Not a day goes by without additional unpleasant cases involving our Turkish Jews at Ellis Island… because they did not know how to respond to immigration laws [when questioned by] the commission. Many are detained for weeks. Others, after sacrificing their money and a long voyage across the ocean, are turned away and thus cause ruin for themselves and their whole family.

Our newspaper began publishing [a translation of] the immigration law, but since our readers did not appreciate its value, we suspended its publication. If and when our Jews from Turkey request it, we will resume publishing it or will issue it as separate booklets.

Here is a recent case:

The article then summarized Capelouto’s May 23 arrival, his questioning at Ellis Island, and his response about polygamy laws.

…Based on American law, which excludes anyone who could potentially have many wives, they refused him. He was scheduled to be sent back on the 5th of this month. One can imagine Gabriel Capelouto’s sad situation, being cast out without knowing why. He has been detained at Ellis Island for 15 days. Finally, our editorial office learned what was happening to him and wasted no time in doing everything possible to attest that he is a Jew rather than a Mohammedan, and that he is married under the Law of Moses, which does not allow a man to take many wives. The necessary steps were taken in Washington and we are doing everything in our power to free him from this sad circumstance and prevent him from being sent back. After speaking with Mr. Capelouto personally at Ellis Island, we understand that his lack of knowledge of immigration law is why he now finds himself in tears and despair.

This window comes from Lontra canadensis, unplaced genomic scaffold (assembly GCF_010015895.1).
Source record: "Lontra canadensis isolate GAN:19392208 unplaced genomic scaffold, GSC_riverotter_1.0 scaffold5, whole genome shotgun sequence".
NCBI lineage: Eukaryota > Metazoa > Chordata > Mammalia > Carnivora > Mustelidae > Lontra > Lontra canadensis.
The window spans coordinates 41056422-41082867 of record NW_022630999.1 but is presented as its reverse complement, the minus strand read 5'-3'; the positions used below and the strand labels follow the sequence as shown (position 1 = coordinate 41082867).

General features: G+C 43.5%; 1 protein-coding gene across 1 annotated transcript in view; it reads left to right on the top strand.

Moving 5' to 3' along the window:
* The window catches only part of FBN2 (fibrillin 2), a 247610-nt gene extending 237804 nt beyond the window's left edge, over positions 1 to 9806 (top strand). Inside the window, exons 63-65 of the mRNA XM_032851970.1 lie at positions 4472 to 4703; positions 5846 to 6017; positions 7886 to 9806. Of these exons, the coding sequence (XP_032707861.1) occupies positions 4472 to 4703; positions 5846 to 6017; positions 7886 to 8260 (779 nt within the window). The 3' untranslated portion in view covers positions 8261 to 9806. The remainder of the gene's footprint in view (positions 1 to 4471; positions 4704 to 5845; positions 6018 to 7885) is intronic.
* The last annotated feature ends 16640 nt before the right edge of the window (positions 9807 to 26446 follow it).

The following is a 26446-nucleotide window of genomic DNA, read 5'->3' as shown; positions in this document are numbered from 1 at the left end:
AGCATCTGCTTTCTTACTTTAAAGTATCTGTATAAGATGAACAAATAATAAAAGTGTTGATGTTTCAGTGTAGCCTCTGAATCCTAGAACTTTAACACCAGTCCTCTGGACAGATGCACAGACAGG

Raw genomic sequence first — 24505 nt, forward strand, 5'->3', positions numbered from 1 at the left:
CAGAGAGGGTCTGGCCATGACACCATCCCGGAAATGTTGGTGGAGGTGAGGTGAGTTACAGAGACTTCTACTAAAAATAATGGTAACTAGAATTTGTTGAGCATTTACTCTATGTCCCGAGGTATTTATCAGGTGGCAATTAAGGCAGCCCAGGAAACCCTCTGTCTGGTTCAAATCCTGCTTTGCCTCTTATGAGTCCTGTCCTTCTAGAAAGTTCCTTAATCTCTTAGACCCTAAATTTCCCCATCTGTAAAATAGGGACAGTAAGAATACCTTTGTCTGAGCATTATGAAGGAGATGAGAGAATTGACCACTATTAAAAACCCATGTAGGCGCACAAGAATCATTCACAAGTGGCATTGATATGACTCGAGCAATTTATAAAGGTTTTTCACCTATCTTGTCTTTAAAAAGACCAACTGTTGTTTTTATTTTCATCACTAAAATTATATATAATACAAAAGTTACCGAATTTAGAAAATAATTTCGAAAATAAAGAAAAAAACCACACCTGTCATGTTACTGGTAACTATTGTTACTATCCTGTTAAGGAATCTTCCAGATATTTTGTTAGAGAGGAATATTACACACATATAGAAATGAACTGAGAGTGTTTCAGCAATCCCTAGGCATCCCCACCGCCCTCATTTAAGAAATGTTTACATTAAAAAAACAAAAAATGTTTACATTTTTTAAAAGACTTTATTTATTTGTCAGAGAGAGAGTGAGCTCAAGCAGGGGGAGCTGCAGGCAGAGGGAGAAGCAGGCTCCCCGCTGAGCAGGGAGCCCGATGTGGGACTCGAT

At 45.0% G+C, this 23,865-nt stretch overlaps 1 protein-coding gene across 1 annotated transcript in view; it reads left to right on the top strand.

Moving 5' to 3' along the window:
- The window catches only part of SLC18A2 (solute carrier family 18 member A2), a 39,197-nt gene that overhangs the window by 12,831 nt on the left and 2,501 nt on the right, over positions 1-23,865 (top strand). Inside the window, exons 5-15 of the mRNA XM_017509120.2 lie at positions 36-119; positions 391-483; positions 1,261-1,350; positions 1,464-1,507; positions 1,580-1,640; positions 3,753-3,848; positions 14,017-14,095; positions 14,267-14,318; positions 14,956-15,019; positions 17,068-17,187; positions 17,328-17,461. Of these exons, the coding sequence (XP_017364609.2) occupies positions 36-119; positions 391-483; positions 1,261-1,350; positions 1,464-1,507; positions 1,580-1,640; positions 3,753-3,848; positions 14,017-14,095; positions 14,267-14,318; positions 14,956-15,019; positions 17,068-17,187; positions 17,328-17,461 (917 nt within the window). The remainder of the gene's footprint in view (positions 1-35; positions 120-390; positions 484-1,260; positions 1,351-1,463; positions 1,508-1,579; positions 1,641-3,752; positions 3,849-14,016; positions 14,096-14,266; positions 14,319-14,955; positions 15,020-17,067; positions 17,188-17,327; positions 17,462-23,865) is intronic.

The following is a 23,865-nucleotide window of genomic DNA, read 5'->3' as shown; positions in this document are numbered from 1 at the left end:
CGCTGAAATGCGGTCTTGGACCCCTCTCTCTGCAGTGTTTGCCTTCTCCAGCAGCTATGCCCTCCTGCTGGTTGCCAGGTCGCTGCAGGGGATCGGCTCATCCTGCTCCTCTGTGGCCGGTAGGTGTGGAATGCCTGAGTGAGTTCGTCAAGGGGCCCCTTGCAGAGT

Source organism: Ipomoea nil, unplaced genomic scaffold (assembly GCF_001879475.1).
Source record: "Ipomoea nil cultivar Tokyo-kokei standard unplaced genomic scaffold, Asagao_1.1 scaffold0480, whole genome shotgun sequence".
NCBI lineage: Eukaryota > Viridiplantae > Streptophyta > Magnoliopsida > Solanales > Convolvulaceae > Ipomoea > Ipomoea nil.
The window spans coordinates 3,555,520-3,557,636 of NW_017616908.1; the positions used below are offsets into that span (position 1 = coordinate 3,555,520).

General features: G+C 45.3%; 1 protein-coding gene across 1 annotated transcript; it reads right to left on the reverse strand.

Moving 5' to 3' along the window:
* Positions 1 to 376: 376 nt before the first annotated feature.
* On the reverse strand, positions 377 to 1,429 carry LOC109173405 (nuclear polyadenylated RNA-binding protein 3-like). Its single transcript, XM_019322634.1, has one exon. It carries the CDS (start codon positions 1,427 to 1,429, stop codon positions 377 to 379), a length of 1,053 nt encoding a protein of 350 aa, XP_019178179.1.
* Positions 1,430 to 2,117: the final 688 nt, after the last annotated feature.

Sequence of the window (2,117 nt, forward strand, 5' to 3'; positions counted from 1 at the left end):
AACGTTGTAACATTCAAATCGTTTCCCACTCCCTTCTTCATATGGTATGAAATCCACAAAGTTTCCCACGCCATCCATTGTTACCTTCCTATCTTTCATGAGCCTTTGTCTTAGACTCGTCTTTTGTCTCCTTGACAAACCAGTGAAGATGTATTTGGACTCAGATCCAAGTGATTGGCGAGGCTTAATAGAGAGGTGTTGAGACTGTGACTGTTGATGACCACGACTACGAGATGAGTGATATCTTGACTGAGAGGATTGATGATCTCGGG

Immigrants who have been turned away at Ellis Island. From Edward A. Steiner’s 1906 book On the Trail of the Immigrant.

Thanks to online census documents and other records, we know what happened next: Gabriel Capelouto (later known as Gabriel Capeloto) and Sinoru (“Sadie”) were admitted to the country. They settled in Atlanta in the 1910s, moved to Tallahassee in the 1920s, and had a total of six children. Gabriel lived into his nineties and died in 1971.

Ignorance of the law was just one cause that La America blamed for Sephardic immigrants’ troubles in the United States. Another was their widespread use of Gentile-sounding names instead of their Hebrew names, making it hard for Jewish aid societies to identify and help them. A 1912 article in La America, after summarizing the Capelouto case again, told the tale of Marco Capsuto (no direct relation to me, as far as I know). The “Oriental Bureau” that the article mentions was a division of the Hebrew Immigrant Aid Society (HIAS). HIAS, which had previously focused on Ashkenazic refugees, added this office in 1911 to meet the needs of Sephardic and Levantine Jews.